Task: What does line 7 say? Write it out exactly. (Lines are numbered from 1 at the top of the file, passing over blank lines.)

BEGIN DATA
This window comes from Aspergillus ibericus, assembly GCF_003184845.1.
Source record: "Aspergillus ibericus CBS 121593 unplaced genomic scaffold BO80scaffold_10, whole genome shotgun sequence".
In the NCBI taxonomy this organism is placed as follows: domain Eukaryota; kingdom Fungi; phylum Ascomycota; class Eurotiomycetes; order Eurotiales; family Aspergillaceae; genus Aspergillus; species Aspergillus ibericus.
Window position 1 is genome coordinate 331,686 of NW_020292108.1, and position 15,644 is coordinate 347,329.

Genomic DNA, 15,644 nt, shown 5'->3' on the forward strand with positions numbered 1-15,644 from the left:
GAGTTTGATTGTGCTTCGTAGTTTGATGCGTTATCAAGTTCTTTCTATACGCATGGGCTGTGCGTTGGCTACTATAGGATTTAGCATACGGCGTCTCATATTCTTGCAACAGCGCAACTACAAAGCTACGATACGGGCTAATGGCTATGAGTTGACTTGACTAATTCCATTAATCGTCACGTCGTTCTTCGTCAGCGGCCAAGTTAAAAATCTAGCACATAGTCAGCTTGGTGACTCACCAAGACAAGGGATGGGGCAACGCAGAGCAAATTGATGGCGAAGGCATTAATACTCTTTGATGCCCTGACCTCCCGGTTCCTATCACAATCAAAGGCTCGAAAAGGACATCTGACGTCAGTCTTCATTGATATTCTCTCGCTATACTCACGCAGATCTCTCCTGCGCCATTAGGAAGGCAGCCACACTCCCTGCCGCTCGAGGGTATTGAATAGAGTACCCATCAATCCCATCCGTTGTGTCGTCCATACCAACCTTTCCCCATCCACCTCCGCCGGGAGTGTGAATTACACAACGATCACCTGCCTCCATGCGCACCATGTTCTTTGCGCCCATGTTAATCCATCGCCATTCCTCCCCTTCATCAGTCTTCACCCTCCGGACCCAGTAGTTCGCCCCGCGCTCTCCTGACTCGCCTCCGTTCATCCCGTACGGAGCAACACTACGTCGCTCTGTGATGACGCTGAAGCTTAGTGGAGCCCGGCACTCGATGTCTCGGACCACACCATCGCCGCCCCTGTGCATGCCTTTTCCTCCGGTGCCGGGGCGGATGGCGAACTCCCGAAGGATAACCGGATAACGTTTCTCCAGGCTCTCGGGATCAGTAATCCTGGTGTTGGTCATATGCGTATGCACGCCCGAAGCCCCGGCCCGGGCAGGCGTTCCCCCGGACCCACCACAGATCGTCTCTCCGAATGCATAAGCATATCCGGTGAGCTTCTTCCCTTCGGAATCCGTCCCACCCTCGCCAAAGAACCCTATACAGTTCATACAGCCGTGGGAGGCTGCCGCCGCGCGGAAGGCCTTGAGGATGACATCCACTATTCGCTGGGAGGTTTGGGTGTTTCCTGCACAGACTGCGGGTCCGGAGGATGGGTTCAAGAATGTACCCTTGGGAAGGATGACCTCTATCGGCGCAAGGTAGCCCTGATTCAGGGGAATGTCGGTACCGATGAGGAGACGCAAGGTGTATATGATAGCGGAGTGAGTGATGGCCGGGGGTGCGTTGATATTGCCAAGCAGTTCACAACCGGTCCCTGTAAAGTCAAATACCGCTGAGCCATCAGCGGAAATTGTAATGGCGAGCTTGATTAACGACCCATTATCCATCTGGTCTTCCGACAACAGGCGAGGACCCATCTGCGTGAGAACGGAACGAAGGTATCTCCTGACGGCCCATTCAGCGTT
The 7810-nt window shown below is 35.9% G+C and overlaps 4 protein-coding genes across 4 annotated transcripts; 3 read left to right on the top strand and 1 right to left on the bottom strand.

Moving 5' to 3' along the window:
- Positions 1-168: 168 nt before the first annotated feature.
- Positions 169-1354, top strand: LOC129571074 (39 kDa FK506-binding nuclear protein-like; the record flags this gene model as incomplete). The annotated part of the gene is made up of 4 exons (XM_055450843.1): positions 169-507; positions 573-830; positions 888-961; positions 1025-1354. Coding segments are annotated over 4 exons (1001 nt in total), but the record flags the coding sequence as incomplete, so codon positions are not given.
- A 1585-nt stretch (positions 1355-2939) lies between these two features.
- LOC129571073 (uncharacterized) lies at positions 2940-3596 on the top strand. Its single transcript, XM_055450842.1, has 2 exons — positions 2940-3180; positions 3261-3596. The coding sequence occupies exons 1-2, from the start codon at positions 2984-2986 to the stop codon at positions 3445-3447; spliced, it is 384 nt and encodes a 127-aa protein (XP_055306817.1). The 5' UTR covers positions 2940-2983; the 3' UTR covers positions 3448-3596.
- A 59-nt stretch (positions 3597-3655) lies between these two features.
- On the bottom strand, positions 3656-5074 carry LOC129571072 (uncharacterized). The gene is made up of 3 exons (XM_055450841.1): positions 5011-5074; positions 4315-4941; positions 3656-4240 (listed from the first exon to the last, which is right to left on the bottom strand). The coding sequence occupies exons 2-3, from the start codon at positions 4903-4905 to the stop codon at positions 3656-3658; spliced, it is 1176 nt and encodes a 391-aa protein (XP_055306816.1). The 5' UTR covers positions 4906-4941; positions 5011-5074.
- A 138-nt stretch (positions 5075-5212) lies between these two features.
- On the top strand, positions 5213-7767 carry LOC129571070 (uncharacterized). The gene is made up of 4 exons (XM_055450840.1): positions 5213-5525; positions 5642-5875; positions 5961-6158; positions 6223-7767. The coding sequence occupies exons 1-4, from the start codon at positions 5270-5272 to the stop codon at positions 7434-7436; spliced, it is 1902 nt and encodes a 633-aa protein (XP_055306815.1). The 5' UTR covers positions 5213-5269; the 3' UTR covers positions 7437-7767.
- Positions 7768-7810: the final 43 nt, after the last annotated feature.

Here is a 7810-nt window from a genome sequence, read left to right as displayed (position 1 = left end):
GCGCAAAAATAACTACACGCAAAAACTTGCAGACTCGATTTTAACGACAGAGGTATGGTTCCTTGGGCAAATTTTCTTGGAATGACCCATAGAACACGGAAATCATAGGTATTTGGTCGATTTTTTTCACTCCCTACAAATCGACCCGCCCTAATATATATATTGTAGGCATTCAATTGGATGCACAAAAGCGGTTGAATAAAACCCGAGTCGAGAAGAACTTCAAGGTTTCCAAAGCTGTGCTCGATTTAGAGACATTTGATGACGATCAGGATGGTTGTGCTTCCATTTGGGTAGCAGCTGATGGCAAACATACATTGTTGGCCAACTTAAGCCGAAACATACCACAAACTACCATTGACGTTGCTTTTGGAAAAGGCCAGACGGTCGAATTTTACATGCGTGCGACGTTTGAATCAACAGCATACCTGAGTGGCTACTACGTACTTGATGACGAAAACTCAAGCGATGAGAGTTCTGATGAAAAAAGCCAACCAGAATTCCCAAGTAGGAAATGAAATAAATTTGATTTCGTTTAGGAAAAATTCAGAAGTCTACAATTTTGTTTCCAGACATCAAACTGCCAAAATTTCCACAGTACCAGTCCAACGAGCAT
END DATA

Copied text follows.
The 7810-nt window shown below is 35.9% G+C and overlaps 4 protein-coding genes across 4 annotated transcripts; 3 read left to right on the top strand and 1 right to left on the bottom strand.